2. In response to Loida, one of the reasons why foreign nationals are being considered over locals is due to the level of English being offered by local teachers. Parents especially expats prefer for their kids to be taught in English which is a second language in their countries. Portuguese is the major language in Mozambique. Because of this preference the regulations at these schools are lax. Take your comment for instance, although you insist your are a foreigner your level of English is almost that of a local and worst thing is you used to be a Professor. I have personally seen the local teachers available especially for English subjects and its questionable. A previous company i worked for had an HR nightmare for over a year because of the quota. We could not find someone who was capable of completing certain tasks which required a good grammatical background. Currently i understand they have had to make do with substandard output due to this issue. This has in turn created more work for the supervisor in charge. I don’t mean to insult the locals but the unfortunate thing is that locals are producing below standard work, companies are forced to hire foreigners through unorthodox means. I know of several small foreign owned companies that have been shut down after local employees have made unjustified complaints. So yes hiring foreigners seems more favorable. The company i work for currently hires 25 locals and 10 foreigners. Almost all 25 locals have proved to be unreliable and in other countries would have been dismissed a long time ago but they have been kept on due to the quota and they know this which in turn makes it even more difficult to work with them as their work is now being shouldered by the 10 foreigners.
    Before we start accusing foreigners of taking up jobs we need to find out why that situation is occurring apart from corruption, look at what happened in Tanzania. They made it difficult to hire expats and were left with locals. The end result was they had unqualified people holding influential posts. Although they are trying to undo the damage a lot was committed to begin with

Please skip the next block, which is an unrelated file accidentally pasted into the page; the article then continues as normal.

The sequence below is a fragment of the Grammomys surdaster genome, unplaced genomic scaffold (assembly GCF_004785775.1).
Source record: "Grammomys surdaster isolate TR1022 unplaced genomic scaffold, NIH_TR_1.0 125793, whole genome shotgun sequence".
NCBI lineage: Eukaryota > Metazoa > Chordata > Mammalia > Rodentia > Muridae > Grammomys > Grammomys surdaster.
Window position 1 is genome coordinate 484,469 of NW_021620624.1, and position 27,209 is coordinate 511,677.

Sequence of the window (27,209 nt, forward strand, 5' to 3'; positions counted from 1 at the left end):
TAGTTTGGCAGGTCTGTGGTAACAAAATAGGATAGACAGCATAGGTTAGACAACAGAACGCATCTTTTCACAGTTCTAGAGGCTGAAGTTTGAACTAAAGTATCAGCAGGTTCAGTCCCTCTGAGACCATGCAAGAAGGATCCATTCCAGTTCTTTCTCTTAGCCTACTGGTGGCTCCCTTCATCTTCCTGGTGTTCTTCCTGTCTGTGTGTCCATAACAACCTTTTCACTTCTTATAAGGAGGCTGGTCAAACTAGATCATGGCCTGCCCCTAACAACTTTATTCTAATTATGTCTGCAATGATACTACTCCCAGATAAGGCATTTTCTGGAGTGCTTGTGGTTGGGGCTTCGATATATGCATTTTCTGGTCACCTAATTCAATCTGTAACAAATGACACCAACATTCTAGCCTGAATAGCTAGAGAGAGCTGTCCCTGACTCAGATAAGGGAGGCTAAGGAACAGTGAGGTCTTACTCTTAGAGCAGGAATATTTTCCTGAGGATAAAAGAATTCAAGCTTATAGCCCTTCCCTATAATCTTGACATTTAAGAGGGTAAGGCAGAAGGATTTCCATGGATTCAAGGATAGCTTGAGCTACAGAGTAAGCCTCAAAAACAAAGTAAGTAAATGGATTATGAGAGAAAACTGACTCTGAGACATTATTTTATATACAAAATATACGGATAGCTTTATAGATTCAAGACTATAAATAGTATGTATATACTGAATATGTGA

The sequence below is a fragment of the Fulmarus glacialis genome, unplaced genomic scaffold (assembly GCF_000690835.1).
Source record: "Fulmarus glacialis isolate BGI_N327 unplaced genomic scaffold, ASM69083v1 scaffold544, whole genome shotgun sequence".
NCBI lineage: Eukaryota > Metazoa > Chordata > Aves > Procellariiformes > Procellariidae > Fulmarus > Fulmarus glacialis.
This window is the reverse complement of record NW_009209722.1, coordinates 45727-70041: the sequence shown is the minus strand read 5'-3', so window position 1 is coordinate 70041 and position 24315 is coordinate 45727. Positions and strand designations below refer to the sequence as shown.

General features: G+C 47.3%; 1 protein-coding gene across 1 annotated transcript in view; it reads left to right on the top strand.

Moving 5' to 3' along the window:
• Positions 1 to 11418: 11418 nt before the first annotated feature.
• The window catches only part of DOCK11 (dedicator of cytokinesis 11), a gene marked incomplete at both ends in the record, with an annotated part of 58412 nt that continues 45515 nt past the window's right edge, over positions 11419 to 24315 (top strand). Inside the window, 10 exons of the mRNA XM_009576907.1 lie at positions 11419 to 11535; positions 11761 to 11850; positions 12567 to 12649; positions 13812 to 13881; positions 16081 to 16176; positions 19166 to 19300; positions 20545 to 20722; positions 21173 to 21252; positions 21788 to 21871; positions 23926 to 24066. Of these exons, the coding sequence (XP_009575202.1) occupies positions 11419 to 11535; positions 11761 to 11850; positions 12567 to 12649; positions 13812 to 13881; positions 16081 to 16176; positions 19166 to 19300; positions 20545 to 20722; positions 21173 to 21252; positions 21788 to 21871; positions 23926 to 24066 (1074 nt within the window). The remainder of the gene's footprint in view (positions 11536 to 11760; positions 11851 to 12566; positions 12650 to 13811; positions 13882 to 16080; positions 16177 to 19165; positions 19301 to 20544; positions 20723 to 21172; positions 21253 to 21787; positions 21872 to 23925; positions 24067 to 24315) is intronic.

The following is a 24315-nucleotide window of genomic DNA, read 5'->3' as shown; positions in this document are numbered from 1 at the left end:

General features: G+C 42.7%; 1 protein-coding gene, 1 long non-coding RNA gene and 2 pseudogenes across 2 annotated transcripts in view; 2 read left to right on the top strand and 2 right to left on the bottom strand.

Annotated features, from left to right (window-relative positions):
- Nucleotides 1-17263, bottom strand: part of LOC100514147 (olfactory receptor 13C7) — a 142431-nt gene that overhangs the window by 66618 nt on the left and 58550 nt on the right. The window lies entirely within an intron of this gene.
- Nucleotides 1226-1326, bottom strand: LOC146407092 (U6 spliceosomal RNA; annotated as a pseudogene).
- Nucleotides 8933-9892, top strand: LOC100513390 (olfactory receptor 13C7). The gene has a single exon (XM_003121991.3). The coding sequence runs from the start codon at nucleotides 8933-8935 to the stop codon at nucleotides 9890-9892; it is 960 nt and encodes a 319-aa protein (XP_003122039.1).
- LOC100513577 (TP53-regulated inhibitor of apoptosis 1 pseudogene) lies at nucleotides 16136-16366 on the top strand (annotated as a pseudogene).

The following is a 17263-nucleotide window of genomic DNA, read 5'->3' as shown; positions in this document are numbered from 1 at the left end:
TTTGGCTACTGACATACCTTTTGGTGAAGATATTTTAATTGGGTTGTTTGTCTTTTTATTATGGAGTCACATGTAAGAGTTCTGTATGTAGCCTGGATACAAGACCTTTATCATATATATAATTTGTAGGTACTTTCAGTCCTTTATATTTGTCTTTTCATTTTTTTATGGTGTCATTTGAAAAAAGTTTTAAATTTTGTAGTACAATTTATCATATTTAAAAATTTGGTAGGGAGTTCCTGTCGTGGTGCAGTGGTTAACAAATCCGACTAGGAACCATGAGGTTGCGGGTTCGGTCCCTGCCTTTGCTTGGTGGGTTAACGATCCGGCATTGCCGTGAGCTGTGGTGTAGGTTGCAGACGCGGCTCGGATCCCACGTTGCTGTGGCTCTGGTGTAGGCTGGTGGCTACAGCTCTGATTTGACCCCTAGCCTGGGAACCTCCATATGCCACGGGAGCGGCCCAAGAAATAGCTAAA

3. Tarisia, you have said it all. If the Mozambican Government can understand what happened to their economic development after the expulsion of the foreigners, then they should have a re-think about this new labour regulations that is stemming another economic disaster for them. I am a foreign missionary, and can to a certain extent say that the local employees are to a greater extent inept. Their aptitude and attitude to work beats my understanding of seriousness. They pride free times to busy schedules.
    Why don’t the government invest real time in the objective training of their citizens by offering them scholarships to go and study abroad and gain these requisite knowledge that can place them well in the job market. Mediocrity seem to be their standard, and how can a foreign investor incline on such brood to break even in a capital intensive global economy. Do they have Training Institutes for step ups in the different facets of Human resourcing. The expat is not necessarily a Trainer but may be a professional, so the idea of transferring requisite knowledge in three years may turn to be a failed venture.
    Labour laws are good but that of the Federal Republic of Mozambique does not even have an oita of protection for the the expat or even the foreign employer, who is investing his life resource he/she worked up from his country.
    I think that the government’s body language is to frustrate foreigners but it will be tantamount to their economic development and progress.